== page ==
“The Government must therefore develop a new migration policy that ensures manufacturers will have continued access to the workers we need to address a looming skills gap – and the drive for future innovation to support the UK’s competitive advantage.

“We believe the best way of achieving this is to retain the free movement of labour without disincentives for people coming to the UK to work.

“This would help to ensure continued rapid transfer of expert knowledge to the UK which helps to build the skills level in the UK’s workforce.

“Fourth. Productivity.

“Fiona has already talked about the urgent and important need to make our industry more productive.

“She has personally championed this cause and led our industry’s thinking and I think one of many great shames of the circumstances we find ourselves in is that her work on productivity for the food and drink sector – and Charlie Mayfield’s for industry more widely – have been somewhat overshadowed.

“It is very encouraging that Sajid Javid has made clear that the Government will give this great priority in the days ahead.

“For our part, the FDF will ensure that we leverage all the good work done so far which will be central to helping our members – particularly the smaller and medium sized businesses – to access best practice on boosting their output.

“Fifth is regulatory stability.

“As I said, we must have a roadmap for future UK food legislation so that businesses can see how Government will manage the exit process in the complex area of food legislation.

“Businesses also need to know how ongoing legislative discussions on food safety, quality and labelling will be affected.

“It is vital that Government puts in place a mechanism to ensure ongoing dialogue with industry, including discussion of scenarios for the future regulation of UK food and drink.

“Technical issues need to be discussed with affected businesses to ensure an effective regulatory landscape is developed as part of the exit process.

“We will also highlight the need to maintain confidence in UK food and drink: recognition of the UK as a producer of safe, high quality food and drink should not be harmed by the UK’s withdrawal from the EU.

“All current and ‘in the pipeline’ regulations, whether on food safety, labelling or on broader issues such as health and safety, will apply to UK business until the day we exit, at least.

“Industry will need reassurances that mechanisms will be put in place to ensure mutual recognition of potentially different regulatory systems.

“Sixth. A requirement shared right across UK industry:  a call for government action to provide certainty, reduce burdens on business and help boost competitiveness.

“We are in no doubt of the scale of economic risk that the Brexit vote brings with it. The Chancellor and the Governor spelled that out last week; the Foreign Secretary confirmed it yesterday.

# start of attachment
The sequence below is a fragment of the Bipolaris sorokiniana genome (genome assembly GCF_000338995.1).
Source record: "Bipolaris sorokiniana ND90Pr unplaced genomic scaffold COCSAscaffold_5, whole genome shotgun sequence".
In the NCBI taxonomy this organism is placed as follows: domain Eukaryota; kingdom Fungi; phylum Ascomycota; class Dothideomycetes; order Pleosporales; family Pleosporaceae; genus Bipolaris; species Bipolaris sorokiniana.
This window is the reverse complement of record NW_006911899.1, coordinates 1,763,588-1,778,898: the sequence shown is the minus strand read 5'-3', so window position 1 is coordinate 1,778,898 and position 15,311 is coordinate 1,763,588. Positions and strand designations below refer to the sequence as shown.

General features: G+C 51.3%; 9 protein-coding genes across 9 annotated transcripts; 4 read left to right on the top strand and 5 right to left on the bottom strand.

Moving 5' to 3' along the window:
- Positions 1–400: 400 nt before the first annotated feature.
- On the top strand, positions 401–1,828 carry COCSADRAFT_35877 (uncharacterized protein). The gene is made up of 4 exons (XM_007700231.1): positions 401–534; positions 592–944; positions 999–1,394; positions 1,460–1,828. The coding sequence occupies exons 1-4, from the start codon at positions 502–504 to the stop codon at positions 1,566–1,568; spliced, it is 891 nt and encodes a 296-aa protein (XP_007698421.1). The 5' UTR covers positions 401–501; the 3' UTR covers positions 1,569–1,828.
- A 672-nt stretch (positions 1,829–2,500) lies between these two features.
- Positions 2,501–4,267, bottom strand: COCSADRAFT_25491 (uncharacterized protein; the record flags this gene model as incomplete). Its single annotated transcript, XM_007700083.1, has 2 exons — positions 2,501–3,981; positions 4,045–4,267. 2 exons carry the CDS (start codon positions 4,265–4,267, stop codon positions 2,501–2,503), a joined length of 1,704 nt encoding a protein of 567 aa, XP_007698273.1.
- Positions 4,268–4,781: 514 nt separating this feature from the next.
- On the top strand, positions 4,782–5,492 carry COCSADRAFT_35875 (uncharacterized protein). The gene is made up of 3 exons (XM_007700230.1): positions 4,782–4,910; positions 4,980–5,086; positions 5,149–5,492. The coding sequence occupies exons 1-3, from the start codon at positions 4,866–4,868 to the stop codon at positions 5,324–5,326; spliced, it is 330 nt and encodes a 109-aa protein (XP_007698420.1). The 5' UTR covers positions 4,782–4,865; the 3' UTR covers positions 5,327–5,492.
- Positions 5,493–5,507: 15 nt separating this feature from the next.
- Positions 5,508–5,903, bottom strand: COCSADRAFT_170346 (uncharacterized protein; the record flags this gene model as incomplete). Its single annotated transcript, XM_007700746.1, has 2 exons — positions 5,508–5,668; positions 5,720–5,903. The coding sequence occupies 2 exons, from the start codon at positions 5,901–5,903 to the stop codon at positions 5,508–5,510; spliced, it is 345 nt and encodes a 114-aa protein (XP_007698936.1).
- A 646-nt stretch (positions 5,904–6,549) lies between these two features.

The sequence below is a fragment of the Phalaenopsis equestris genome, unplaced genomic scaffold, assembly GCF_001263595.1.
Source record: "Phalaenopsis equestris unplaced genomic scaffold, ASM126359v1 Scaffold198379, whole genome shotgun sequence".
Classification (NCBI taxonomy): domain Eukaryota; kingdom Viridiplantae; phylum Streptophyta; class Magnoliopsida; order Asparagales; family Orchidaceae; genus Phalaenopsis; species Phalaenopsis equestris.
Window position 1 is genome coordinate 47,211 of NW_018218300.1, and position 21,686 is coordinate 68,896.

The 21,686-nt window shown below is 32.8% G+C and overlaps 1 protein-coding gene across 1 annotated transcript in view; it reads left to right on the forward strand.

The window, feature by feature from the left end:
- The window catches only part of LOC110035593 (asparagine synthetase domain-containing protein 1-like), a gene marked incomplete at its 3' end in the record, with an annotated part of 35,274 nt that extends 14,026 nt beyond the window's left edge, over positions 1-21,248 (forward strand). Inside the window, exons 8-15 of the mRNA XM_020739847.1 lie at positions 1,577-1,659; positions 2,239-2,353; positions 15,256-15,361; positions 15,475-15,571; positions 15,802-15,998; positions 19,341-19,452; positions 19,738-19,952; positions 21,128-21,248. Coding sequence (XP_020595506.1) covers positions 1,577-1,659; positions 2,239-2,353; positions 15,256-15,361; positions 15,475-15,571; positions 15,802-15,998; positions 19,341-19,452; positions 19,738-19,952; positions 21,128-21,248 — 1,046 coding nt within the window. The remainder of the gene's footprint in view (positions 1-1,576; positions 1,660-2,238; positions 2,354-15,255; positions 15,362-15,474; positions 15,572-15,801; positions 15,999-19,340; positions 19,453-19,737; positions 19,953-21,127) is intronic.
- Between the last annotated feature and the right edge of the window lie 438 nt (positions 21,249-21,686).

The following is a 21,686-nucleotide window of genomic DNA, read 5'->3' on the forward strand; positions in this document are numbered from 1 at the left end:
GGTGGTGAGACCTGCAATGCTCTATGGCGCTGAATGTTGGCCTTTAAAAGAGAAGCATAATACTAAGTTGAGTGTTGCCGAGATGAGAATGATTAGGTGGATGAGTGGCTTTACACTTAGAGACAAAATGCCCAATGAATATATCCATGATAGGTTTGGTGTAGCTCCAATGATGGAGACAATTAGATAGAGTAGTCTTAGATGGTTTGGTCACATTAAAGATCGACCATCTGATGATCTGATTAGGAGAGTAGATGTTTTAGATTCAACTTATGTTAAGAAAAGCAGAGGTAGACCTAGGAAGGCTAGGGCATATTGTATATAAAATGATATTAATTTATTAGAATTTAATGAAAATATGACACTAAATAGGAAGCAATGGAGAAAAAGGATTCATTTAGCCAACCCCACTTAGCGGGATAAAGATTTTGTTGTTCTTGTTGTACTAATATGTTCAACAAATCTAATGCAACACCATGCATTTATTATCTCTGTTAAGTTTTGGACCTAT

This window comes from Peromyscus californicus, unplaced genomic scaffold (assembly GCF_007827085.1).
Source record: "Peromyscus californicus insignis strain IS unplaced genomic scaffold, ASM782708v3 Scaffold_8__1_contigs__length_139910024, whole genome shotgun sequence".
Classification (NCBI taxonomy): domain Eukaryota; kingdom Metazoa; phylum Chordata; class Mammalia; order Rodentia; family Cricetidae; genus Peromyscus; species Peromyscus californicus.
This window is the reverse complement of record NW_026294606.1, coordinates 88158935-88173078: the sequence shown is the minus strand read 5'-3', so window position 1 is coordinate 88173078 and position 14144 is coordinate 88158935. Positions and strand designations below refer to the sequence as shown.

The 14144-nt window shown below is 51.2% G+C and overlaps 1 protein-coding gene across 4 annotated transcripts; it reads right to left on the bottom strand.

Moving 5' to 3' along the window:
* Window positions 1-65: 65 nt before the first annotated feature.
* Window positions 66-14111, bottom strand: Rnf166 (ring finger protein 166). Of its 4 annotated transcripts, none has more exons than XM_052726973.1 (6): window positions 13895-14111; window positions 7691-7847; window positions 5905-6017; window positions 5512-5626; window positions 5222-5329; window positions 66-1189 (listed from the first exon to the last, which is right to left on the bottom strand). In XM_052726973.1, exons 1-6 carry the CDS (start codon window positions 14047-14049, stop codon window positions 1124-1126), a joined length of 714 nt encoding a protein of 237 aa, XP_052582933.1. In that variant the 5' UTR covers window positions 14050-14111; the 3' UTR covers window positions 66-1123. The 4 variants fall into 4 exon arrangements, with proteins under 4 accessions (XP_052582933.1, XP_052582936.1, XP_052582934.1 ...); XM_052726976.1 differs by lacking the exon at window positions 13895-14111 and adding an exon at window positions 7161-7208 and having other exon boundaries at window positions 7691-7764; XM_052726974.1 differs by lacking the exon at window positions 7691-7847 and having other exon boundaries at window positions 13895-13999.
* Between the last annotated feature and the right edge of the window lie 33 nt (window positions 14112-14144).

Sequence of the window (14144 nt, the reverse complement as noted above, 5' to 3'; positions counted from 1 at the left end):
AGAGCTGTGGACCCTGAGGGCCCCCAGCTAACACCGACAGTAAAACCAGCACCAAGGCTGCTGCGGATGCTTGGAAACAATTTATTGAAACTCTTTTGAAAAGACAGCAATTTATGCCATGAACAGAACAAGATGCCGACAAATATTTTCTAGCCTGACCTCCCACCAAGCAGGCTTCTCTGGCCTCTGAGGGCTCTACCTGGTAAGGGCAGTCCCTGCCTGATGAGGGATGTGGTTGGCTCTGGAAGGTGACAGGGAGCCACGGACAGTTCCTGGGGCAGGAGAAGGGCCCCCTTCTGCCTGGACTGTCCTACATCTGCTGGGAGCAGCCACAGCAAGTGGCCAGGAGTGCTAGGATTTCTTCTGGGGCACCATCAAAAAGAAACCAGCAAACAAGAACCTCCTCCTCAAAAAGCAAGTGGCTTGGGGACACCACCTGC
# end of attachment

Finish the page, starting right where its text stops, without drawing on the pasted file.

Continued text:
“Business leaders of course have an obligation to choose their language carefully and not to put already fragile confidence under further pressure.

“But government, too, has an obligation to act quickly to support confidence and competitiveness – and to provide reassurance and stability.

“So I believe implementation of the proposed Apprenticeships Levy and the Sugar Levy – and any other fresh burdens – should both now be put on hold.

“We have raised serious questions about both policies. Both would, if proceeded with in their current form, add unwelcome additional burdens on hard-pressed industry at a moment of crisis.

“The Apprenticeship Levy is not yet properly developed and not yet ready for implementation.  The concerns of business have not been acted upon.

“And it seems to me inconceivable that the small number of civil servants with expertise in excise duties within HMRC would, at this time, be working on the sugar levy and not on the replacement for the customs union.

“And so I return to where I started: leadership.

“The majority of FDF members wanted us to remain in the EU and will be enormously disappointed by this unwelcome turn of events.  But we are where we are.

“I am clear that strong and capable leadership from FDF will be essential to support our members – and the industry more widely – if we are all to navigate our way through the weeks and months of profound uncertainty that lie ahead.

“That leadership, of course, includes the importance of keeping recent developments in proper proportion.

“While the post-referendum trading environment is a massive challenge for the food and drink industry, it is not the only challenge.

“The work of FDF, whether on food safety and science, or on sustainability goes on.

“We continue, even among all this uncertainty, to plan for publication of the Childhood Obesity Strategy.

“Whenever it comes, we will be there to support our members and promote the industry’s excellent work around health and wellbeing.

“We continue to make the case in private and through the media for it being an holistic and balanced piece of work based on evidence not supposition.

“We continue to oppose the sugar levy which is not evidence-based and will not be in the least bit effective.

“We continue to engage with our wider stakeholders as we did only last night at our Parliamentary Reception, where our focus was on productivity.

“But with the emergence of this huge new challenge our mission at FDF is very clear to me:  to be by far the most credible source of the best quality advice, intelligence and advocacy in our industry.

“And to be a clear, trusted and persuasive voice on behalf of the UK’s great food and drink manufacturing industry.

“There is no more urgent task and I can promise you that FDF will step up to the plate.”